The life sciences industry saw the first meaningful activity around drug pricing reform as Democratic lawmakers included language in their domestic spending package. At the same time, innovation and investment continue to exemplify the life sciences ecosystem.
By the way, we’re a little late in getting our “5 things to know in life sciences” post out for last week. Enjoy this slightly delayed one and look for another later this week.
A week ago, chances were slim for drug pricing reform to be included in the Democratic Congress’s domestic spending package. Now, a more limited set of controls on prices is likely to be included if this bill passes, such as caps on out-of-pocket costs for seniors, limits on the cost of insulin and giving Medicare a framework for negotiating the prices on a limited number of drugs.
The Cystic Fibrosis Foundation has partnered with the investment firm Flagship Pioneering to create a new company looking for a cure for CF. This collaboration is about more than just the capital each is contributing. It brings strong patient advocacy from the CF Foundation to help guide research and development decisions, and is providing technology platforms Flagship has access to through its portfolio of companies.
Intuity Medical launched their Food and Drug Administration-approved Pogo Automatic blood glucose monitoring device this week in the U.S. The device collects and analyzes the blood all in one step, eliminating the need to carry test strips and lancets. The device and app make it easier for patients with diabetes to regularly monitor and manage their blood glucose levels.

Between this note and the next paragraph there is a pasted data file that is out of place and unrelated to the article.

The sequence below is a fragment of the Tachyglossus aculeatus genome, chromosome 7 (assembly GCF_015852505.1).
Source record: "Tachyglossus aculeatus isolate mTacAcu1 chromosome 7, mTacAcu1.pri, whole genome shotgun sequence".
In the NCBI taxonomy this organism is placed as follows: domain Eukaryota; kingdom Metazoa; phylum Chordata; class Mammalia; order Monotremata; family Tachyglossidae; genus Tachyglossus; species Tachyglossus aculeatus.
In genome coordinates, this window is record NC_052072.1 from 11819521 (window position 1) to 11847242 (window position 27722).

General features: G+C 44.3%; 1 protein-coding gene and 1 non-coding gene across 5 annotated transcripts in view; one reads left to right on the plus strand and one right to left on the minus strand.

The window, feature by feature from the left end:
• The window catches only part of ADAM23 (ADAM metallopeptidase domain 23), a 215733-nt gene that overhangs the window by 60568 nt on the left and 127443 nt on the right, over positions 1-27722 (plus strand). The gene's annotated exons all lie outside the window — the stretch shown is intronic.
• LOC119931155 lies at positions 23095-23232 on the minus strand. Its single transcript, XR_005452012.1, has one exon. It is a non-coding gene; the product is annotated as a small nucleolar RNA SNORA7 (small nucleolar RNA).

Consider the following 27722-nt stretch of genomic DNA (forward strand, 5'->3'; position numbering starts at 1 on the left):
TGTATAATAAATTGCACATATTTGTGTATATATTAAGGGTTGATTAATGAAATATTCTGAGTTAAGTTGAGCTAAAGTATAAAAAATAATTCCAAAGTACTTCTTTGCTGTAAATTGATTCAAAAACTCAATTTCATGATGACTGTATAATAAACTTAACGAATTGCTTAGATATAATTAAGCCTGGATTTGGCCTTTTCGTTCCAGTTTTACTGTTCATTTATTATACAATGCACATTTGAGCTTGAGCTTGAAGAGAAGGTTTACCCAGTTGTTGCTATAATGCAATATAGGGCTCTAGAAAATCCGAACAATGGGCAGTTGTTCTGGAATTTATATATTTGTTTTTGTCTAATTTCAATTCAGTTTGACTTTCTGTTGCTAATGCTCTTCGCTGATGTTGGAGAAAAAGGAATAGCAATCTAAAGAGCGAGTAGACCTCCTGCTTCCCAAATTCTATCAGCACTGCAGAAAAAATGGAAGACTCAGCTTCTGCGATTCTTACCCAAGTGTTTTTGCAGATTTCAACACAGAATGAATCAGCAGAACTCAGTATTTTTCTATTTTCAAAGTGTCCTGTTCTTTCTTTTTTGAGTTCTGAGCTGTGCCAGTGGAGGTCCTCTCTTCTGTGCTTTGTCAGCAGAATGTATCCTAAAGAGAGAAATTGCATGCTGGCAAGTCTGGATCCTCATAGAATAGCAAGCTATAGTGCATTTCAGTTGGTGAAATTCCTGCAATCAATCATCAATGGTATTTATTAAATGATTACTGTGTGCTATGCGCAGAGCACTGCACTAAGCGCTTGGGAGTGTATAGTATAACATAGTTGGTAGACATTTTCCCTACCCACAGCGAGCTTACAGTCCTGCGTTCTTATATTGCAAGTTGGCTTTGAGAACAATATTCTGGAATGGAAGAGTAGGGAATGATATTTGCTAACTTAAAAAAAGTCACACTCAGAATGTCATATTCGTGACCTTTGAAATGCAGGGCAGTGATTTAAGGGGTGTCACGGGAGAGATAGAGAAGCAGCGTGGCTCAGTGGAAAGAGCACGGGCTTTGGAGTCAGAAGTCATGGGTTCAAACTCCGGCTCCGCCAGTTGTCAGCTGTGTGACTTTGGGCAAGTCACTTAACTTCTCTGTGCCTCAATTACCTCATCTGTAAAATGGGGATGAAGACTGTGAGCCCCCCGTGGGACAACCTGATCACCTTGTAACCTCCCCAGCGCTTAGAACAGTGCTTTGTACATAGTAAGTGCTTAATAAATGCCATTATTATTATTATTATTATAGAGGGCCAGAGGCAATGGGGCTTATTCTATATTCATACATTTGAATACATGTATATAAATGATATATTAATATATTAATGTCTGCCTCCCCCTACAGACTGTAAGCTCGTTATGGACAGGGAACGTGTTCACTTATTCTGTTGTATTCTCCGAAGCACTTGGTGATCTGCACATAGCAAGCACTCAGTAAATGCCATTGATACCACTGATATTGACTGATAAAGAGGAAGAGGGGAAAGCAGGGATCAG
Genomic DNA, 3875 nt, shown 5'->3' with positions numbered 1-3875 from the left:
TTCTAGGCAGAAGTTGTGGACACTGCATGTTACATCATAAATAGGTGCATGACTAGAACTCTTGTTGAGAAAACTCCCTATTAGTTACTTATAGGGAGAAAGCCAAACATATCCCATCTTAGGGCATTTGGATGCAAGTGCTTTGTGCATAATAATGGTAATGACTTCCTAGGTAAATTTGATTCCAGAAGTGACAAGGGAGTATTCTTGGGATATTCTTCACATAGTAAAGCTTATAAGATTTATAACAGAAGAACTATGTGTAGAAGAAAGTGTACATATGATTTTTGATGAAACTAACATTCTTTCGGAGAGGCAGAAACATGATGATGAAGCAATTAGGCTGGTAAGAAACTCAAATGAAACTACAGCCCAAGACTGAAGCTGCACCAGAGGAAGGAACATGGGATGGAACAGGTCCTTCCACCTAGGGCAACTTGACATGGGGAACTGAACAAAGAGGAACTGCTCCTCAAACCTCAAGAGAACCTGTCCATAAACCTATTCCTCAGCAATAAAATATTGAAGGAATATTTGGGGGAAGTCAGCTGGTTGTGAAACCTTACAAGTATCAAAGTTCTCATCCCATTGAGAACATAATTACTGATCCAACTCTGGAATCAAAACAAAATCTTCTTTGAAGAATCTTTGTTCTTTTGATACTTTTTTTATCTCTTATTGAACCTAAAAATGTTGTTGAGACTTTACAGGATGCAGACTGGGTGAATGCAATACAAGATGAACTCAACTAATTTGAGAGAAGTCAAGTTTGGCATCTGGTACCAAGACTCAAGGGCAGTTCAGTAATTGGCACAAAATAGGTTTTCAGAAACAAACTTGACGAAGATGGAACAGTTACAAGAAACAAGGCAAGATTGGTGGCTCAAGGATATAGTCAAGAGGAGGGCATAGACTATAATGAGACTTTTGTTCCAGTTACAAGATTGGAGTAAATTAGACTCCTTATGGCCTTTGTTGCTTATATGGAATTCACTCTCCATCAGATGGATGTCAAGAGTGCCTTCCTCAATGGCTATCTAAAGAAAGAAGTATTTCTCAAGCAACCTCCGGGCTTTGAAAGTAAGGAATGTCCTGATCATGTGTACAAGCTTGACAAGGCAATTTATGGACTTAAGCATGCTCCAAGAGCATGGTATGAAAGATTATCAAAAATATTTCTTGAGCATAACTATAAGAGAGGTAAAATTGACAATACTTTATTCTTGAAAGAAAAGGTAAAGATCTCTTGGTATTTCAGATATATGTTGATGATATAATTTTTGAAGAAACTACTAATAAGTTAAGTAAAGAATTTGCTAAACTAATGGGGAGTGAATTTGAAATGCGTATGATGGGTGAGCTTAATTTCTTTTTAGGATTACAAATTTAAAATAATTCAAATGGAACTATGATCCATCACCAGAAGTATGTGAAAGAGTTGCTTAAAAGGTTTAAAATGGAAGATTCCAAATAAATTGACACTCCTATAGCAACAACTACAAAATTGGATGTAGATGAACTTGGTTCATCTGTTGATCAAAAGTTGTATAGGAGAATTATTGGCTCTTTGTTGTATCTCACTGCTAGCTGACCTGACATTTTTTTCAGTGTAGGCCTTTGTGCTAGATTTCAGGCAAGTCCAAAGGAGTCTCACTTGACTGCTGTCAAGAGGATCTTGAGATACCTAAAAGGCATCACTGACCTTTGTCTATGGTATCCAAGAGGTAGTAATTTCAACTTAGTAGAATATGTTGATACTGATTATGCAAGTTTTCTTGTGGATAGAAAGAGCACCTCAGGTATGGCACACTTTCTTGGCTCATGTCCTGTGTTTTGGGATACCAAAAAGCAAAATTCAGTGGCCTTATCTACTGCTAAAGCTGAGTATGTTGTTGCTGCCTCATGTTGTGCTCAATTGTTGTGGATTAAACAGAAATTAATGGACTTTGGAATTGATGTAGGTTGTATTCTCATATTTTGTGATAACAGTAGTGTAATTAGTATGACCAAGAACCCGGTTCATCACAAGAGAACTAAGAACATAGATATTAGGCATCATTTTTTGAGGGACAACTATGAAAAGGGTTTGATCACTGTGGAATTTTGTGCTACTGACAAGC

Virtual clinical trial companies have benefited significantly from the trend toward virtualization. Medable, one of the emerging companies in the space, recently secured $304 million in series D funding, pushing its valuation to approximately $2 billion. Virtual trial companies have seen over $1.7 billion in outside investment since January 2020 with over 75% of that coming in the past six months. According to PitchBook data, the market is valued at over $10 billion as of October 2021 and will continue to grow through the remainder of the year into 2022.
DeepMind’s development of AlphaFold, which uses artificial intelligence to predict the structures of human proteins, has led to the creation of the most complete picture of the human proteome. DeepMind has made this database open source and free to use encouraging scientists to advance medicine at an accelerated rate. DeepMind was acquired by Alphabet in 2014; the underlying technology and discoveries of DeepMind and AlphaFold now serve as the platform for Isomorphic Laboratories, Alphabet’s first endeavor into drug discovery and development. Isomorphic is the latest company to enter the AI-driven discovery space which seeks to significantly reduce the cost and time of bringing new drugs to market.
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